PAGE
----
November 26, 2018

Experimental Human Gene-culture Coevolution

Thomas J. H. Morgan, Arizona State University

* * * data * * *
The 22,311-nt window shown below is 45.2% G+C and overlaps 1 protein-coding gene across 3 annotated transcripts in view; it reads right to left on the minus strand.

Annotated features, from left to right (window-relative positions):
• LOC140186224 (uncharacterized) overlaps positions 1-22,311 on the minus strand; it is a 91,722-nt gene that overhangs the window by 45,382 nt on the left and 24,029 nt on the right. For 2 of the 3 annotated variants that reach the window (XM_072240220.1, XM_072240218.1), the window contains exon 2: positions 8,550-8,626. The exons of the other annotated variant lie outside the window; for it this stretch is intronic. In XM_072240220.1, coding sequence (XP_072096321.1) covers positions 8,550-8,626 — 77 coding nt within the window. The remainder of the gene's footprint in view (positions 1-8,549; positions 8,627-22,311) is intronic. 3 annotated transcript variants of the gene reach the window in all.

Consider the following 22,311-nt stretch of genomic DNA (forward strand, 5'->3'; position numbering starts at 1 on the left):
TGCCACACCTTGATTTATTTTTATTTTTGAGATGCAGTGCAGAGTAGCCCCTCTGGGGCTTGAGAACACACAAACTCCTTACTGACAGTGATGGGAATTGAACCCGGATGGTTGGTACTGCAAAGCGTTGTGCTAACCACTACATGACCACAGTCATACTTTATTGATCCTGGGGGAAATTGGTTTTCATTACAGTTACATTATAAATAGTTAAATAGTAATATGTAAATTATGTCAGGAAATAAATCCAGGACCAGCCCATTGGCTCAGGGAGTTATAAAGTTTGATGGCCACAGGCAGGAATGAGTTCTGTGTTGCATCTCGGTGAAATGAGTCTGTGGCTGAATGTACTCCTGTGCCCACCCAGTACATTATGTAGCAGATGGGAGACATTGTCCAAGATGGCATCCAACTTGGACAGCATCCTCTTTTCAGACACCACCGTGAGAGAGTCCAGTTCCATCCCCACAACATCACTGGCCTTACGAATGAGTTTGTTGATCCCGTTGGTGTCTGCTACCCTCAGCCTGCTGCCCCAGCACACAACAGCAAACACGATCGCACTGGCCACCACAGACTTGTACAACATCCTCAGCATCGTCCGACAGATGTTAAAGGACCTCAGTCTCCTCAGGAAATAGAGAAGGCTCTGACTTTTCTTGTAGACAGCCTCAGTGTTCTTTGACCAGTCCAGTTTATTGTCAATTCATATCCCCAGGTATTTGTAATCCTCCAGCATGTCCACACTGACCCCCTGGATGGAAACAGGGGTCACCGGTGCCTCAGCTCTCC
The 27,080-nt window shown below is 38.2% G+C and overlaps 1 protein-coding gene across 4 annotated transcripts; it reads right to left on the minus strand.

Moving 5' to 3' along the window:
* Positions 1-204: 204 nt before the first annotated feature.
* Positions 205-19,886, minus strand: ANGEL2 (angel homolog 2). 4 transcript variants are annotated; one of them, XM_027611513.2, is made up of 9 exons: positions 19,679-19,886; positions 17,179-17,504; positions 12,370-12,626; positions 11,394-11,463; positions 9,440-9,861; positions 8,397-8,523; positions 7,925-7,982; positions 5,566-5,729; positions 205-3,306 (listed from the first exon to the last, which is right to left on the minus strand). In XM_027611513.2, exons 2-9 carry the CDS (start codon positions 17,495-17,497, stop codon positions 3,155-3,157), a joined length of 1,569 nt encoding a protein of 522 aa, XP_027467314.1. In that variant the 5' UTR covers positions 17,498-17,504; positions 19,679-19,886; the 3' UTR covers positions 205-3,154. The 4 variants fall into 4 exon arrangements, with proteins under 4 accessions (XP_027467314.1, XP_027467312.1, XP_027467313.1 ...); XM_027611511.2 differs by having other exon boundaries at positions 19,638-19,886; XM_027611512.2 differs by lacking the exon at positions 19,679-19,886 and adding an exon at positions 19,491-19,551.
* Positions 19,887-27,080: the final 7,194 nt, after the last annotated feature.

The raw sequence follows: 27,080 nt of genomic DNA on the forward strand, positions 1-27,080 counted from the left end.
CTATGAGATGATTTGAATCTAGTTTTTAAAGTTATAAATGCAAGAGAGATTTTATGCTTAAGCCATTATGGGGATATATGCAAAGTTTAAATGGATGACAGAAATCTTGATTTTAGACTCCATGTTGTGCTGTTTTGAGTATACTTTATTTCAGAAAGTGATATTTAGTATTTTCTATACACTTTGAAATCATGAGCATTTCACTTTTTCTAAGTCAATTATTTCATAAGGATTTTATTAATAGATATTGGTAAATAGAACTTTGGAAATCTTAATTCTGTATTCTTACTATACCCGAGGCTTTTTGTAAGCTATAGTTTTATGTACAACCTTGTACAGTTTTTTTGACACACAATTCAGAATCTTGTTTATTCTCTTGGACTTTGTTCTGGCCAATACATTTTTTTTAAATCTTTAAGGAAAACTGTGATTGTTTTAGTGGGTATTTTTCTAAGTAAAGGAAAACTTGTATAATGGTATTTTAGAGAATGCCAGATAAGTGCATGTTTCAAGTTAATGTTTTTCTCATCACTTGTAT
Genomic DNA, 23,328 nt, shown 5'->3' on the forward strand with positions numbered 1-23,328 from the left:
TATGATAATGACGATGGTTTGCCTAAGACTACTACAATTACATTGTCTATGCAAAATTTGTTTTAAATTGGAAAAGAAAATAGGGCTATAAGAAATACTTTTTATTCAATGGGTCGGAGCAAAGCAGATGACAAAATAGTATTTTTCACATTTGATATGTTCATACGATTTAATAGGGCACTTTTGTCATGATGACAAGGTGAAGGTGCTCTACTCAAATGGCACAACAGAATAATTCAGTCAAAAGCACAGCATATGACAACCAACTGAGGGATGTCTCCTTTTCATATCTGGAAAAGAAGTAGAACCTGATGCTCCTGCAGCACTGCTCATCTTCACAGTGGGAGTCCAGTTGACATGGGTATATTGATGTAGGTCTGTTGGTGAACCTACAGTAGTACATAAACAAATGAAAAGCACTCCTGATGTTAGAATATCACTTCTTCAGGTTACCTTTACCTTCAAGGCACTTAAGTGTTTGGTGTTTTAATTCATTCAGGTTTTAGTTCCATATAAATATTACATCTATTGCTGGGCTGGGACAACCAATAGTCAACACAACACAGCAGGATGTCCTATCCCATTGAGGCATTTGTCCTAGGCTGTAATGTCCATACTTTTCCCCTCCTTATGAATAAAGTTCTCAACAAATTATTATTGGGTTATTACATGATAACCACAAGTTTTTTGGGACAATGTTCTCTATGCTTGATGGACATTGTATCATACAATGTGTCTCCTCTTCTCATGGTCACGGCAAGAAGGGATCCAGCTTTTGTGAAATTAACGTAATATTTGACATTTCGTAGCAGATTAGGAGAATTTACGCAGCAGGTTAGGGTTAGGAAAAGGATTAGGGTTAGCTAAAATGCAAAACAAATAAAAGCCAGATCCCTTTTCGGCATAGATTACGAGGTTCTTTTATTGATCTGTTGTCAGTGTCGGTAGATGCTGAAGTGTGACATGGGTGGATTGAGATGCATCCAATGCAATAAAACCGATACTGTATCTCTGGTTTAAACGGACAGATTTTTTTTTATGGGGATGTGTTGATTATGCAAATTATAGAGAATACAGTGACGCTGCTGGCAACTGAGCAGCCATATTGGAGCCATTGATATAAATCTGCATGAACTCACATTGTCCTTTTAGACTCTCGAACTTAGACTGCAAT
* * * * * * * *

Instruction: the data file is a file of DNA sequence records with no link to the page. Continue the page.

The evolution of human behavior and cognition is often studied with a combination of theory and experiment—theory is used to explore evolutionary dynamics, and generate predictions that are tested empirically. However, agent psychology is typically highly simplified and so it can remain unclear whether human behavior would produce the same evolutionary dynamics. To address this question, I describe a new method, “experimental evolutionary simulations”, that combines aspects of theoretical and empirical approaches by inserting large numbers of human participants into an evolutionary simulation. I use this approach to provide new data concerning the ability of human social learning to adapt to an unstable environment. Theory has identified different social learning strategies that are highly successful or unsuccessful in a changing environment. Experimental evidence suggests that human behavior is broadly consistent with many of these predictions and so it remains unclear how well a population of human learners would cope with environmental change. Across a series of experimental evolutionary simulations, I find that although human behavior is broadly consistent with theoretical strategies that are successful in a changing environment, this similarity is insufficient to actually buffer human populations against environmental change. I conclude that human psychology is designed for high fidelity copying and not adapting to environmental novelties. More generally I suggest that experimental evolutionary simulations are a valuable complement to existing methods in the evolutionary study of mind and behavior.

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